You can only use simplified expenses if you work for 25 hours or more a month from home.

    Hours of business use per month Flat rate per month
    25 to 50 £10
    51 to 100 £18
    101 and more £26


    You worked 40 hours from home for 10 months, but worked 60 hours during 2 particular months:

    10 months x £10 = £100
    2 months x £18 = £36

    Total you can claim = £136

    Specific deductions: use of home: apportioning the expenditure

    The factors to be taken into account when apportioning an expense include:

    • Area: what proportion in terms of area of the home is used for trade purposes?
    • Usage: how much is consumed? This is appropriate where there is a metered or measurable supply such as electricity, gas or water.
    • Time: how long is it used for trade purposes, as compared to any other use?

    The method of apportioning an expense depends on the relative importance of each of these factors. There are examples at BIM47825.


    Claim capital allowances


    You can claim capital allowances when you buy assets that you keep to use in your business, for example:

    • equipment
    • machinery

    Other Points to Consider

    • Capital Gains Tax
    • Planning Consent
    • Insurance
    • Business Rates
    • Benefit in Kind


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    When is Mortgage Interest a tax allowable expense?


    There are ways that you can claim tax relief for your mortgage interest.

    Qualifying Loan Interest Relief

    Often when you start a business you will need to borrow money personally to lend to your new company or buy shares.

    You might borrow by increasing your mortgage.

    You may be entitled to claim tax relief for interest paid on a loan or alternative finance arrangement used to buy:

    • shares in, or to fund, a ‘close’ company (contact your HM Revenue & Customs (HMRC) office if you are not sure if the company is ‘close’)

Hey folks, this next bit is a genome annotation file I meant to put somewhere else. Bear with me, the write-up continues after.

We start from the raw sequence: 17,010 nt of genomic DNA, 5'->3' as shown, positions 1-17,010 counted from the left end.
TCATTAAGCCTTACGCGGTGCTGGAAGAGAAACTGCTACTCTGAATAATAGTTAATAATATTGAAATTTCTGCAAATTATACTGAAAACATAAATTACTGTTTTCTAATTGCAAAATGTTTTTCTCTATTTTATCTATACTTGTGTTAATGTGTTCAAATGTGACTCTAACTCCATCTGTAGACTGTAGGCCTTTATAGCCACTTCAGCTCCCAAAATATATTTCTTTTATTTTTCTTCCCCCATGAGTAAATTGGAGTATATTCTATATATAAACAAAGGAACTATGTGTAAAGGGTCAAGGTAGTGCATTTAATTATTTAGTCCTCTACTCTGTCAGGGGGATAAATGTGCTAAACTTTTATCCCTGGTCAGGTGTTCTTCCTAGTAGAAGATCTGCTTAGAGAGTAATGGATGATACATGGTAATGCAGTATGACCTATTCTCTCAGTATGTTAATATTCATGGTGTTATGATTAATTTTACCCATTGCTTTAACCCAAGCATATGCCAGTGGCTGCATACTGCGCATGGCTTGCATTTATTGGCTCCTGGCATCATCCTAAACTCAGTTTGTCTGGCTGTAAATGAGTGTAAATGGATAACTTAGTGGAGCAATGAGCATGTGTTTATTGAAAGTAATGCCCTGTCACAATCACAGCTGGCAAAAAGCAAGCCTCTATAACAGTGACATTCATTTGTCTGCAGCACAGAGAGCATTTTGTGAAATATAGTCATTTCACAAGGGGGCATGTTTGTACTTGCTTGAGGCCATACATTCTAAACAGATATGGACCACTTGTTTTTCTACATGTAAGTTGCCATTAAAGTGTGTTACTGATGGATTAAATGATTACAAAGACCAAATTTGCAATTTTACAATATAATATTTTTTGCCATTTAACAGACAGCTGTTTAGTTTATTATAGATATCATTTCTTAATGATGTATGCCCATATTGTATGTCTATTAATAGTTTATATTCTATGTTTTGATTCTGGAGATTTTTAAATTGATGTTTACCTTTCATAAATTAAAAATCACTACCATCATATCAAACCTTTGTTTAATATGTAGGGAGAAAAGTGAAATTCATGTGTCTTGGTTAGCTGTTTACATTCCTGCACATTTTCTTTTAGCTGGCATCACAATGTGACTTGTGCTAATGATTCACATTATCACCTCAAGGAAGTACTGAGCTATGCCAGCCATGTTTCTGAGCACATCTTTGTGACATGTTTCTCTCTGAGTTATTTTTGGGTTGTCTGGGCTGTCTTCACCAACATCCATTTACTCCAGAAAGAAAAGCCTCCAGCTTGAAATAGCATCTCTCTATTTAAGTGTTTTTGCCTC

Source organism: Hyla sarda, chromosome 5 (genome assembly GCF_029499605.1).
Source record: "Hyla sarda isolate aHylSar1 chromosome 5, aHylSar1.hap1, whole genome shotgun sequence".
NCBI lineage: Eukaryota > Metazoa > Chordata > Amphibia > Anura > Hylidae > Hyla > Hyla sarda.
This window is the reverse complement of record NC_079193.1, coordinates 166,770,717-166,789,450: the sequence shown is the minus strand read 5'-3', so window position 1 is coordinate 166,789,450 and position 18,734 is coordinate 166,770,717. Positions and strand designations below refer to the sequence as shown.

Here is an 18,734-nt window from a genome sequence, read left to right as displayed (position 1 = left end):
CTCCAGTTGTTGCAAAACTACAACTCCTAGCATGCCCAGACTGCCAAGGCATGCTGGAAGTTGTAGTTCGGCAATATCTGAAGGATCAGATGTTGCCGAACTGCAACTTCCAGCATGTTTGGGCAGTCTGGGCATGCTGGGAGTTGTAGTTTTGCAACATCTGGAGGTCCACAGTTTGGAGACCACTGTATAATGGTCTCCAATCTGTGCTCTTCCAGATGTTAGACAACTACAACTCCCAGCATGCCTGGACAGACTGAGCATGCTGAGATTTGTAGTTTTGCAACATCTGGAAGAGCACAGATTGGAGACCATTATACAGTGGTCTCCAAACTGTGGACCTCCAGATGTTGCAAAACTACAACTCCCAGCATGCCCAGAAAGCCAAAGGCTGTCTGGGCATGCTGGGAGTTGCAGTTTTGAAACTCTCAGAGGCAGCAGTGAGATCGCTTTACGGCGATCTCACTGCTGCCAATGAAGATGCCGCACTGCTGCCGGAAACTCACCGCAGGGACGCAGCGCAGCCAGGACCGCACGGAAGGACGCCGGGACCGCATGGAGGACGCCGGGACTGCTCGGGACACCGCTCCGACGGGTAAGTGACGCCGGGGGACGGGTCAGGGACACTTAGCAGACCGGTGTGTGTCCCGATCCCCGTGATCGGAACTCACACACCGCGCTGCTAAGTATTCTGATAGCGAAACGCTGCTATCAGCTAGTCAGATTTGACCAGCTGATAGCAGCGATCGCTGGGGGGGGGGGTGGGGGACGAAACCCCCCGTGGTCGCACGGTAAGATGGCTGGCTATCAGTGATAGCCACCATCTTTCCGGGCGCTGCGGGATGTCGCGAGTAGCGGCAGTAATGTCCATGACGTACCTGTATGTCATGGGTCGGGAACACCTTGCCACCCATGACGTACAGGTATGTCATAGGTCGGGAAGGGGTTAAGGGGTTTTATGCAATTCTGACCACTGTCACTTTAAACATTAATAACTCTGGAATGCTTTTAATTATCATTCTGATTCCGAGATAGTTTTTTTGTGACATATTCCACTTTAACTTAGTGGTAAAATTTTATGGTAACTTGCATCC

• an interest in, or to fund, a partnership
    • plant or machinery for your work (but make sure you do not claim this interest twice, you will do if you have already deducted it as a business expense)

    If you receive a low-interest or interest free loan from your employer for one of the above purposes you may be able to claim relief for any benefit taxable on you.

    This is called ‘Qualifying loan interest relief’, HMRC have a helpsheet which gives further details HS340

    Property Investors/Buy to Let

    At the moment property investors can also offset mortgage relief against their profits but the rules are changing.

    2017/18 75% of the interest can be claimed in full and 25% will get relief at 20%

    2018/19 50% of the interest can be claimed in full and 50% will get relief at 20%

    2019/20 25% of the interest can be claimed in full and 75% will get relief at 20%

    2020/21 100% will get only 20% relief

    For a 20% tax payer that’s fine but for higher rate taxpayer its a disaster that will lead to them paying a lot more tax

    These rules will not apply to Companies, Companies will continue to claim full relief.

    How much can you borrow?

    In summary if you re-mortgage above the original market value and you own the property personally and take out the cash you will not be able to claim relief from interest on the part above the original market value